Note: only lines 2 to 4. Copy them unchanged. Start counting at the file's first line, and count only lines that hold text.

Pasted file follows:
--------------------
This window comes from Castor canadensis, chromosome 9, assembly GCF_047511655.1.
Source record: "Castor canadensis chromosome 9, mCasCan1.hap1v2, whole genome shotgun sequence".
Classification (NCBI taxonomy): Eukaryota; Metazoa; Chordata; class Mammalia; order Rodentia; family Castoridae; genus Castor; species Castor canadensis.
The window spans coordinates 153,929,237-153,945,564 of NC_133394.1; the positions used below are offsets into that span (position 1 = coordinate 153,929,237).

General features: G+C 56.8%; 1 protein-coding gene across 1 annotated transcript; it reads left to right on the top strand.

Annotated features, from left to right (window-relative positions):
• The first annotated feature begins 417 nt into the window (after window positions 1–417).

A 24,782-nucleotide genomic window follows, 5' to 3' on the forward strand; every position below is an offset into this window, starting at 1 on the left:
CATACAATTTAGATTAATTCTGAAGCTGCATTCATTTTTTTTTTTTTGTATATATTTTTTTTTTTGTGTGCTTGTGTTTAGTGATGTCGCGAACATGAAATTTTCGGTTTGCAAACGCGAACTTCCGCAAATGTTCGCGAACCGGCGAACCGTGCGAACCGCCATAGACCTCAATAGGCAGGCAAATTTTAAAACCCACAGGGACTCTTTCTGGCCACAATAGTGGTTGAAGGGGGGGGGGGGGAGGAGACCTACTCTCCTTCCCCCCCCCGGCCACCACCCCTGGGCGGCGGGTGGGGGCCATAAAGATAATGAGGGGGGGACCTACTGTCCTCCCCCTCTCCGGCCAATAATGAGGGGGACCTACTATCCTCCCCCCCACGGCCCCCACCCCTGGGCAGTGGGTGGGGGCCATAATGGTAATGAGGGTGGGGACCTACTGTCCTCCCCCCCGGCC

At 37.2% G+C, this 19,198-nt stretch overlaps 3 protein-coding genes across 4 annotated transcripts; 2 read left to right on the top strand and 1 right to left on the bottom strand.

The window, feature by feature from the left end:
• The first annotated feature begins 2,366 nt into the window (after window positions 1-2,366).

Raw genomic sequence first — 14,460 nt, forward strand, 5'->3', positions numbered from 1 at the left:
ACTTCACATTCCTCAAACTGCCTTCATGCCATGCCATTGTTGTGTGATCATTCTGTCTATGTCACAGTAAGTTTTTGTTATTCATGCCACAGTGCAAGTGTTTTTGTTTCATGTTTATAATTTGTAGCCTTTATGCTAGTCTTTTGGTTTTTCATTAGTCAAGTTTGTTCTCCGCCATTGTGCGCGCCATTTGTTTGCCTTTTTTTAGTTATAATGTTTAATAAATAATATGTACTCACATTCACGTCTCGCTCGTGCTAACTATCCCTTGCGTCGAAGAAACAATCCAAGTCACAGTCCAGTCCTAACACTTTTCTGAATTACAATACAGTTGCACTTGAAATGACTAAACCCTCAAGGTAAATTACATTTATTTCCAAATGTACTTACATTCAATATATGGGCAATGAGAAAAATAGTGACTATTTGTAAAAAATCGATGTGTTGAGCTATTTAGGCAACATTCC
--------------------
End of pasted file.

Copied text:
Source record: "Castor canadensis chromosome 9, mCasCan1.hap1v2, whole genome shotgun sequence".
Classification (NCBI taxonomy): Eukaryota; Metazoa; Chordata; class Mammalia; order Rodentia; family Castoridae; genus Castor; species Castor canadensis.
The window spans coordinates 153,929,237-153,945,564 of NC_133394.1; the positions used below are offsets into that span (position 1 = coordinate 153,929,237).